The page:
Although being another organization against the Scientology church, Operation Clambake does not agree with the methods used by the Anonymous group. Webmaster Andreas Heldal-Lund explains: “People should be able to have easy access to both sides and make up their own opinions. Freedom of speech means we need to allow all to speak – including those we strongly disagree with. [...] Attacking Scientology like that will just make them play the religious persecution card … They will use it to defend their own counter actions when they try to shatter criticism and crush critics without mercy”

Dronerunner Akamai Attack Charged

John Bombard, a resident of Seminole, Florida, has been charged for his alleged attack on service provider Akamai two years ago. Several big companies were affected in the attack, such as Microsoft, Yahoo!, Google and Symantec, the owner of SecurityFocus.

Bombard allegedly commanded the modified Gaobot botnet from an IRC server hosted his own domain f0r.org.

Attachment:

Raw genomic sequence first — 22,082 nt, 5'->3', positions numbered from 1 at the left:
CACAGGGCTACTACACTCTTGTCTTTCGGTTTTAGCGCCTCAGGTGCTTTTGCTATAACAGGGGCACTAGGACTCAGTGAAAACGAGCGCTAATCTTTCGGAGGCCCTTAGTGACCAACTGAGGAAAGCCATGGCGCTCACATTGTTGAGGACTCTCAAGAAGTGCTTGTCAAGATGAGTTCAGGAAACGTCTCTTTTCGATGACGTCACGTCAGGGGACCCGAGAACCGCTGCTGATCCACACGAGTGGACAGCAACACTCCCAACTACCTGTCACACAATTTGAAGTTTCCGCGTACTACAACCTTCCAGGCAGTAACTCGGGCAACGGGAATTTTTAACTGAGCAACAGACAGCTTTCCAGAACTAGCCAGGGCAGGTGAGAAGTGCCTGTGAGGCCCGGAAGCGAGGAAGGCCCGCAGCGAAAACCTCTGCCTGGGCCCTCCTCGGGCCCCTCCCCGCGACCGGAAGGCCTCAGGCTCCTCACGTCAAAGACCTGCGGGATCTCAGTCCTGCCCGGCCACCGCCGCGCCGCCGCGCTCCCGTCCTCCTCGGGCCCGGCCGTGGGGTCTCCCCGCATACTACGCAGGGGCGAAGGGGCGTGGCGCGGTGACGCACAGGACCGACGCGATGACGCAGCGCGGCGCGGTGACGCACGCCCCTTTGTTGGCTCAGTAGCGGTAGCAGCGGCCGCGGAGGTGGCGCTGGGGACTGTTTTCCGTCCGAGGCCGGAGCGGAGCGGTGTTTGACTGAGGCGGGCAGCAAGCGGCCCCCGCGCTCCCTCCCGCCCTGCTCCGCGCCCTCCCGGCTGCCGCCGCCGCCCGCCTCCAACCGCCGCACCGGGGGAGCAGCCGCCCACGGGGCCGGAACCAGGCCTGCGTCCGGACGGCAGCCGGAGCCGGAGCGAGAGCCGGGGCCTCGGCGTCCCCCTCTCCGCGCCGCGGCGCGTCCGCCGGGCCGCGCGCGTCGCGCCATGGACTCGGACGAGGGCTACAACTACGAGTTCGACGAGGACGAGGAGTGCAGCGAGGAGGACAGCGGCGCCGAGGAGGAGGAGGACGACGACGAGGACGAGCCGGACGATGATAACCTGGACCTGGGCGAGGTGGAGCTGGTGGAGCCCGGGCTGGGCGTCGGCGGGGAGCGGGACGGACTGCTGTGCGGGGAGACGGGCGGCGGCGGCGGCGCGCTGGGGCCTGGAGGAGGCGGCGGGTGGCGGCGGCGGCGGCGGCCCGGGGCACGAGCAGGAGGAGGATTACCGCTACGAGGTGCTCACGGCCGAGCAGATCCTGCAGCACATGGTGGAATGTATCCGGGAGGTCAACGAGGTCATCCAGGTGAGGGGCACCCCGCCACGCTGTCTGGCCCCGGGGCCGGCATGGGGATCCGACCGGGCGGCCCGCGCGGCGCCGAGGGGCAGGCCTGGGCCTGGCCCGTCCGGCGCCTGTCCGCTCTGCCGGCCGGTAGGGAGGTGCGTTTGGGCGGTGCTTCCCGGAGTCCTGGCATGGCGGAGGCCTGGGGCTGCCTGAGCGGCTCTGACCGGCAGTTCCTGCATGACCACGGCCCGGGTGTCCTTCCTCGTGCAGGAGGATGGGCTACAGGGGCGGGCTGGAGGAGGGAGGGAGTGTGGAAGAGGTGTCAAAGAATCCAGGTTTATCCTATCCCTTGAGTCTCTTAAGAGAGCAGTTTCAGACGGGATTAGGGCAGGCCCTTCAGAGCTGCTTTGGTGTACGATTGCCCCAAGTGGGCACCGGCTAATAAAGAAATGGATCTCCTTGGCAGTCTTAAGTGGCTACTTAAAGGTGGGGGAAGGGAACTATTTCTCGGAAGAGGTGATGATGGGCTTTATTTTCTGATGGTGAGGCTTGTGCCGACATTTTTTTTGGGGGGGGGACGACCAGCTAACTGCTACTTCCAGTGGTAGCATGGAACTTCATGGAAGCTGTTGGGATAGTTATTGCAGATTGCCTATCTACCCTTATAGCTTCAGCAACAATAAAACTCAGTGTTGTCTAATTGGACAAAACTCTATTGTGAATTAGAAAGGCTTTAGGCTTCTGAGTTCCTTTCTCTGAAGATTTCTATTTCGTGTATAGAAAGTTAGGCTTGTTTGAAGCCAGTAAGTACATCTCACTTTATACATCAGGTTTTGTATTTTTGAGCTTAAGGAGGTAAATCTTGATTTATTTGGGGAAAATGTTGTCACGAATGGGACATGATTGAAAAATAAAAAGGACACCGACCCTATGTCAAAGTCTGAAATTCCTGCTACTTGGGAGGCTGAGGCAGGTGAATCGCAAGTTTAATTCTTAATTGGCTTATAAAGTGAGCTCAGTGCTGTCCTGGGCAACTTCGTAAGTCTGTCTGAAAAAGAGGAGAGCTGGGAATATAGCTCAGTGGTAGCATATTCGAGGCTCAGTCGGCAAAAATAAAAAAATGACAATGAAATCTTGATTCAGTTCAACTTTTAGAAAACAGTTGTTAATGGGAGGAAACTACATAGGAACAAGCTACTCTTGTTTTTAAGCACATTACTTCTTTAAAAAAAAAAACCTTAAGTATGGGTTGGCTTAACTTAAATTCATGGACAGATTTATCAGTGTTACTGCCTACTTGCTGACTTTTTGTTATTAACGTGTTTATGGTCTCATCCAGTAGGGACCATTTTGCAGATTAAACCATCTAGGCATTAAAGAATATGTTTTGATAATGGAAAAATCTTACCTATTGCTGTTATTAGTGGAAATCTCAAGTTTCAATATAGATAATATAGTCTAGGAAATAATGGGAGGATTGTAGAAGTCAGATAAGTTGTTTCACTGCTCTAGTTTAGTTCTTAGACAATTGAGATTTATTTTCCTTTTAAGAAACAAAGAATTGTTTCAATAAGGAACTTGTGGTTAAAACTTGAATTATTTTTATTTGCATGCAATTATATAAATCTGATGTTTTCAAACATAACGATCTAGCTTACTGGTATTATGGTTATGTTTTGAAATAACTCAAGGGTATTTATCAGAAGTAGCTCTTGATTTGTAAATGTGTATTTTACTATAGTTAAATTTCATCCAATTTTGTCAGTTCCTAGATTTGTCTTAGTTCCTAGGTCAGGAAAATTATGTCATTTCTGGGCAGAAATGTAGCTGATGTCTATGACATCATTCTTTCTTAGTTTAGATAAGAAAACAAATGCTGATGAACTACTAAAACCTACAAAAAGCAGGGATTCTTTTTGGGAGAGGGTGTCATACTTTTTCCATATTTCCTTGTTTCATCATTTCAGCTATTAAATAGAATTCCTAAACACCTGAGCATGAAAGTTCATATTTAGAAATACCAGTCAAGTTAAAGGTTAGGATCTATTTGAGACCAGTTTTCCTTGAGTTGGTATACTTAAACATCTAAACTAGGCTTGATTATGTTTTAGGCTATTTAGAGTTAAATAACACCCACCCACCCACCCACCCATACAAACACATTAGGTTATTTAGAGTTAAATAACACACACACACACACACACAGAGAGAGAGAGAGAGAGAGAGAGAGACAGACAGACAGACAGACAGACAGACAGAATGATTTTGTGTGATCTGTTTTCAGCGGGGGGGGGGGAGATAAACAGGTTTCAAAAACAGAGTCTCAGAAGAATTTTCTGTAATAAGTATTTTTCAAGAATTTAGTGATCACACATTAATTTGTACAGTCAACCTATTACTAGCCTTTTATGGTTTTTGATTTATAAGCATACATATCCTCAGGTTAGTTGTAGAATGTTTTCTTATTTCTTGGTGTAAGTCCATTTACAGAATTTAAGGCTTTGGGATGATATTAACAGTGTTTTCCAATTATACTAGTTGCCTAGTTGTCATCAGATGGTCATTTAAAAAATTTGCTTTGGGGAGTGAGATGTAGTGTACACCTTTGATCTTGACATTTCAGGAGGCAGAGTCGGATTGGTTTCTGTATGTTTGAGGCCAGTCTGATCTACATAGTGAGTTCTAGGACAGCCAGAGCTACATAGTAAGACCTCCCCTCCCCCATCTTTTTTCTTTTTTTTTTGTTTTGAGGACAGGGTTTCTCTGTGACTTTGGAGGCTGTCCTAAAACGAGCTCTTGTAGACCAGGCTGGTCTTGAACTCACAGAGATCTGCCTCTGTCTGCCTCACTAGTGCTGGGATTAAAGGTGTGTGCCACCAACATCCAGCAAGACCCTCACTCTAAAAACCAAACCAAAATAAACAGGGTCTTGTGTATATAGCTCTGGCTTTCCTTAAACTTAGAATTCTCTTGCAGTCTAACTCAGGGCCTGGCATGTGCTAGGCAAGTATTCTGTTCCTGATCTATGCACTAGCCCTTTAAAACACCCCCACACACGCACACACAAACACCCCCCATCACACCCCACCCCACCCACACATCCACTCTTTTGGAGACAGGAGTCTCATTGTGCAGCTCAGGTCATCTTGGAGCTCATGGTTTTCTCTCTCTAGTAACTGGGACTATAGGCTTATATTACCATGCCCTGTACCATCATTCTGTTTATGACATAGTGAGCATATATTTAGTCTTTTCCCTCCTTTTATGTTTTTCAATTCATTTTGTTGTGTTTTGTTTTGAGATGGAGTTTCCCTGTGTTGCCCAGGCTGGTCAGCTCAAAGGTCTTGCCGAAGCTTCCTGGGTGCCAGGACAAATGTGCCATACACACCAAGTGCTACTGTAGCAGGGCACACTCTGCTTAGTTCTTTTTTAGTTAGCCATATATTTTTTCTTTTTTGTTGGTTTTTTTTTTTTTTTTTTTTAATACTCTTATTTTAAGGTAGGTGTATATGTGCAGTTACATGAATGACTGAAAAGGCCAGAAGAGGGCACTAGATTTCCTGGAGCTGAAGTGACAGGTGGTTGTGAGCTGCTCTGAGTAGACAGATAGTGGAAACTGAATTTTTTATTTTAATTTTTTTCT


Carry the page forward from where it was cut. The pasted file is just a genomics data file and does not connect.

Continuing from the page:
If found guilty, Bombard faces 2 years for each charge, and a fine of up to $400,000 USD.

Nessun Goes to Jail

In May 2004 IRC-Junkie reported about the ongoing problems for the IRCHighway network caused by DDoS. In June of this year Jason Michael Downey, known as Nessun and owner of the network Rizon, was arrested for these problems.

This PDF outlines the sentence Nessun heard on the 23rd of this month. We can read: “Jason Michael Downey, the operator of “bot network” of virus infected computers that he used to attack other computer systems, was sentenced to a year in federal prison today on his conviction for unlawful computer intrusion that caused over $20,000 in damages to other computer networks, United States Attorney Stephen J. Murphy announced today.”

After the jail sentence Nessun will have a 3 year supervised period during which he will need to ask permission before he can use a computer. He will also have to pay $21,110 in damages to the (IRC) networks the DDoS was aimed at. Finally he will have to do 150 hours of community service and pay a $100 special assessment.